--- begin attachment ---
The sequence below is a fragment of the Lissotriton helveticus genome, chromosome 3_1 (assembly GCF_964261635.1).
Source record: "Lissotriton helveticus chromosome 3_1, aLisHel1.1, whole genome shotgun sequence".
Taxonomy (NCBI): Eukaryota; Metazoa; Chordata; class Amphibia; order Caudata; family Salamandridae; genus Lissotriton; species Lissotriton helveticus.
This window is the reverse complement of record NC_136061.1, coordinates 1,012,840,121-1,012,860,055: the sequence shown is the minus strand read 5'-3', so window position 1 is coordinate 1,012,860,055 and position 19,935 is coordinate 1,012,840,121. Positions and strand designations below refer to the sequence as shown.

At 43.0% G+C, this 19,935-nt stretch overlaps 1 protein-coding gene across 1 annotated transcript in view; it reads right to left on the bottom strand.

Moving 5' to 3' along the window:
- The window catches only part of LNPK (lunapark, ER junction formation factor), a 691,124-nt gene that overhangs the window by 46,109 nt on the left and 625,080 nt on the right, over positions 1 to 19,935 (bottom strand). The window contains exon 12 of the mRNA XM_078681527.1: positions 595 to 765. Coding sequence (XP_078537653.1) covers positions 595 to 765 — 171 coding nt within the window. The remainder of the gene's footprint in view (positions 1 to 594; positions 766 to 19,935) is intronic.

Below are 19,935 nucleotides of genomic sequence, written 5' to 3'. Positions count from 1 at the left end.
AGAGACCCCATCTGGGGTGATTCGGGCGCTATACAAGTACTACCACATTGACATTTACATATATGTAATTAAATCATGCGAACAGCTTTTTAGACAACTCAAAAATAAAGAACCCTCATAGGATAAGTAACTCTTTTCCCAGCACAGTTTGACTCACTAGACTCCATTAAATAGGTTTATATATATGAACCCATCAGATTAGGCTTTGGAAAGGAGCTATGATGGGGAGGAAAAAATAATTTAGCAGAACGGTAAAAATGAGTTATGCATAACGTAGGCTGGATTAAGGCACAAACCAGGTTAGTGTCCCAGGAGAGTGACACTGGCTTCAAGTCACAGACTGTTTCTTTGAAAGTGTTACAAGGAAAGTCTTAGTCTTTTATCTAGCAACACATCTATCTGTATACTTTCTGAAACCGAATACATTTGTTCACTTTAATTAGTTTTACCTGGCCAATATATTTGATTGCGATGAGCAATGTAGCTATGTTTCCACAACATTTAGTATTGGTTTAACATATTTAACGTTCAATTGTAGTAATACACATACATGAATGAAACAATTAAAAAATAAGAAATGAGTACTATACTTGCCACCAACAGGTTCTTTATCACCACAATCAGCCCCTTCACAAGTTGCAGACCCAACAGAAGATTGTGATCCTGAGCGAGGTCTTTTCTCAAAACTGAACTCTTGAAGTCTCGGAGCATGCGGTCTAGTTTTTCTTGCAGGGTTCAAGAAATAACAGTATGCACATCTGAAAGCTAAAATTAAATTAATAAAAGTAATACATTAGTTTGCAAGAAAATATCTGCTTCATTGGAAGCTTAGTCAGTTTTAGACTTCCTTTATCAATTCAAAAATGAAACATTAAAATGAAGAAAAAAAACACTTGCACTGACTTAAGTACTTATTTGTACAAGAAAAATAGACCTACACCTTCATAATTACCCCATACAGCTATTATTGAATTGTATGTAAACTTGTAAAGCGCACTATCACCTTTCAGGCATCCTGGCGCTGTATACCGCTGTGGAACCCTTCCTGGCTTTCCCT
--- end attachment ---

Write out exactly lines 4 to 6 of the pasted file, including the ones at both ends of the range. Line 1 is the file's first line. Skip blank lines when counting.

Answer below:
This window is the reverse complement of record NC_136061.1, coordinates 1,012,840,121-1,012,860,055: the sequence shown is the minus strand read 5'-3', so window position 1 is coordinate 1,012,860,055 and position 19,935 is coordinate 1,012,840,121. Positions and strand designations below refer to the sequence as shown.

At 43.0% G+C, this 19,935-nt stretch overlaps 1 protein-coding gene across 1 annotated transcript in view; it reads right to left on the bottom strand.

Moving 5' to 3' along the window: